Friday, December 13, 2013
Freelance artists in New York finding their own guild health coverage being cancelled to force them as "healthies" into the individual Obamacare market
Artists, writers, musicians, filmmakers and the like, who have been getting health insurance from their own voluntary associations built with the freelance market, are finding that their policies are getting cancelled, and that the individual market coverage available to them will be much more expensive, offer fewer doctors, and require more copays.
But the reason for the cancellations or declinations is not directly that the old policies failed to meet the legal requirements of Obamacare. It’s more about the idea that under the Affordable Care Act, these “freelancers” are all individuals, responsible for their own insurance, so they are forced to “play” into the market, often as the “healthy young adults” needed to provide premium support for the sick. So they are limited now in their ability to organize to pay for their own insurance. Of course, you can argue they are paying for their own future care a few decades hence. Or they’re paying for that horrific bicycle accident or unusual cancer.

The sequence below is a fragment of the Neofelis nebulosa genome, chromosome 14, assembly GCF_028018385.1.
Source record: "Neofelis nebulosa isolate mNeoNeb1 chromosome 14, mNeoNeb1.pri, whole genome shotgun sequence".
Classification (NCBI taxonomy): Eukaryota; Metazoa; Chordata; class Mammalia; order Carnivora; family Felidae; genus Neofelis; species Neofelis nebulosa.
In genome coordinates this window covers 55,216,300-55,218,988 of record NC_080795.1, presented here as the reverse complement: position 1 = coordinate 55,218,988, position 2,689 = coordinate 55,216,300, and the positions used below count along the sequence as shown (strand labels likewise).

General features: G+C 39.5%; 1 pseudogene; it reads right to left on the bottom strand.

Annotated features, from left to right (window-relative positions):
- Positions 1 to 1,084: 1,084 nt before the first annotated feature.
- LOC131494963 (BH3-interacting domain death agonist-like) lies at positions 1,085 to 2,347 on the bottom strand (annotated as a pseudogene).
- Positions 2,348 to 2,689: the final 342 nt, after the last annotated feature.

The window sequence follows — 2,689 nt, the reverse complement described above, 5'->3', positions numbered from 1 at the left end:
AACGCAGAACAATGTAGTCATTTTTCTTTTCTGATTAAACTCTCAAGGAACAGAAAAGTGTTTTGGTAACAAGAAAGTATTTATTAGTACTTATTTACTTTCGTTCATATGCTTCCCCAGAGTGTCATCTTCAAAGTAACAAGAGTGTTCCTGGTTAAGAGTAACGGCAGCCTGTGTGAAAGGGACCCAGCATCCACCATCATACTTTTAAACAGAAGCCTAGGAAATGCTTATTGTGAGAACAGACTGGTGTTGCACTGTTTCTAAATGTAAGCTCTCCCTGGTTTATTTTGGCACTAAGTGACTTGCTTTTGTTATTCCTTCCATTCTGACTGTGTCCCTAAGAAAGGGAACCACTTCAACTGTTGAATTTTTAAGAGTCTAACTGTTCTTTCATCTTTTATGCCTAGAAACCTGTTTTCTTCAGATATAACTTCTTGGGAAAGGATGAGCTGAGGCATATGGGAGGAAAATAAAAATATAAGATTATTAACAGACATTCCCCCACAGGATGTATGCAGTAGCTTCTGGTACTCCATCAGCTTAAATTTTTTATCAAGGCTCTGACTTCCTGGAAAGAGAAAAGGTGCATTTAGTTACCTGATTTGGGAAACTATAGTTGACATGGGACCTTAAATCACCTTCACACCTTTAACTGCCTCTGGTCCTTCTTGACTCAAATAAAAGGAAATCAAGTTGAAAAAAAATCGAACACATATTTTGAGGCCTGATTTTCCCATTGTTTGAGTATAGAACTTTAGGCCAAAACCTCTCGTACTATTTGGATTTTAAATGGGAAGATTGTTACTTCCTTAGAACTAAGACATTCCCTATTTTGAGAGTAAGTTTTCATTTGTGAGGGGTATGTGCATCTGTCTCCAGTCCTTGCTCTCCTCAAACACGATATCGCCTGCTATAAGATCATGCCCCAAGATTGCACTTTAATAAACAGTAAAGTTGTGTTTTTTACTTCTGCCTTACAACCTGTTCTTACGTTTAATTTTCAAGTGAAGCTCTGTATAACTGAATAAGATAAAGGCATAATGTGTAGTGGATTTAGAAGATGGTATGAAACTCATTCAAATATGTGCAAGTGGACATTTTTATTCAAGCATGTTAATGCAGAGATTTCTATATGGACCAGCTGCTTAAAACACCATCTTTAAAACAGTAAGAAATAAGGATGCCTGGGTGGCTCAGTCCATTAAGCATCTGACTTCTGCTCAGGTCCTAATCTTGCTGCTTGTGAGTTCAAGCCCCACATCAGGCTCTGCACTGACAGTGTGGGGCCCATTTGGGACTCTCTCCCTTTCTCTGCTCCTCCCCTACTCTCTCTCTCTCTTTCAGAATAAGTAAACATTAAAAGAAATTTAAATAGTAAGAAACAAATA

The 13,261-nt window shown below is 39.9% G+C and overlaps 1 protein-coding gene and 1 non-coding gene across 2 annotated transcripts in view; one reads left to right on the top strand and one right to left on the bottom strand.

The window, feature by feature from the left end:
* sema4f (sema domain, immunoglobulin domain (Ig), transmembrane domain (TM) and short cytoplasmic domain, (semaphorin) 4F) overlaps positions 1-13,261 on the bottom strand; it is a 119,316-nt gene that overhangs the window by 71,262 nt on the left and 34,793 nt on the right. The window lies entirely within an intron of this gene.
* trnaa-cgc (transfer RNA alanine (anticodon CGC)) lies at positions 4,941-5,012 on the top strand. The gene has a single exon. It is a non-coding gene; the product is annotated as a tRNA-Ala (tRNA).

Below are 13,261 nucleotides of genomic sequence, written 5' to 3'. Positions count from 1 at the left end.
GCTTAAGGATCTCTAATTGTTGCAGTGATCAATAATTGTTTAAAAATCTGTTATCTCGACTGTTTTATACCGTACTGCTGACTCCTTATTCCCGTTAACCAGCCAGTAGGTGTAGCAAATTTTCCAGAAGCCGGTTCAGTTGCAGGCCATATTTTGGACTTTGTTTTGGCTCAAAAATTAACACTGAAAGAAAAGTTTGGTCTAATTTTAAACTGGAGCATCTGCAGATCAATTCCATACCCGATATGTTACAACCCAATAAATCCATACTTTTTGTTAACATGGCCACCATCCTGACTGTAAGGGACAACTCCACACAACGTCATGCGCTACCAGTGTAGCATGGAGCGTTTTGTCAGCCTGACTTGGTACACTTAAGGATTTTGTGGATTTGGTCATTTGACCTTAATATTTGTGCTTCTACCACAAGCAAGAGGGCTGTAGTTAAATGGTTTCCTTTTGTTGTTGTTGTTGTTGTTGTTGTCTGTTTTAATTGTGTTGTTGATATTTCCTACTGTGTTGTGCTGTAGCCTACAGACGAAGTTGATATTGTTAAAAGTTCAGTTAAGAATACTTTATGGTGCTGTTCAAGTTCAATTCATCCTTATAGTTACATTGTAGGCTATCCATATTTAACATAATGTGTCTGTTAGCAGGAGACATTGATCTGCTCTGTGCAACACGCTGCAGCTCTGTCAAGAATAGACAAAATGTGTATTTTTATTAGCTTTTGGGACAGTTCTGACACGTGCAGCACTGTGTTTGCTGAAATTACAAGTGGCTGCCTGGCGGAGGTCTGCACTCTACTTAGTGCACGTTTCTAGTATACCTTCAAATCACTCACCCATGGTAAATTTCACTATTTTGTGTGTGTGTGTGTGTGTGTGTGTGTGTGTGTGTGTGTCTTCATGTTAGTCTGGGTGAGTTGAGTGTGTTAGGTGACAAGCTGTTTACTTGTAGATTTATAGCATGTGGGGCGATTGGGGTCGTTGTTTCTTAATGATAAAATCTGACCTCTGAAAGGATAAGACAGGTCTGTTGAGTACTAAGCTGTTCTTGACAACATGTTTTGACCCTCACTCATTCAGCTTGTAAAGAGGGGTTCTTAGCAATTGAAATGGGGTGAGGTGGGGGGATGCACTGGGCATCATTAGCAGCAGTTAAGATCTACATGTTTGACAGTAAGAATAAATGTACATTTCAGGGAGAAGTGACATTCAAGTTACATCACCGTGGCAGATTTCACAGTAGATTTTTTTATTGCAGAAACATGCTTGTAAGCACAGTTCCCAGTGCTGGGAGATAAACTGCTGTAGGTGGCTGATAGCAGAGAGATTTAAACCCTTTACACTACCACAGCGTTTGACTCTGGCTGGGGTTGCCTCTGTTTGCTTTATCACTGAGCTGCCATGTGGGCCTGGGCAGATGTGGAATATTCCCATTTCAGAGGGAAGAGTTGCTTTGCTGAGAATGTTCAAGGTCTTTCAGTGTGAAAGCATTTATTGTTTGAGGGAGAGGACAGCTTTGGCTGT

Anemona Hartocollis has the New York Times story today here. The Kaiser Family Foundation is also covering the problem here.
Many of the artists tended to be politically liberal and support Obama and the initiative for his Affordable Care Act.
I do wonder how about his affects guilds in Hollywood like SAG and WGA, even though the news story focused on New York State, which has so far declined to allow the associations to continue offering the older policies during Obama’s new grandfathered grace period.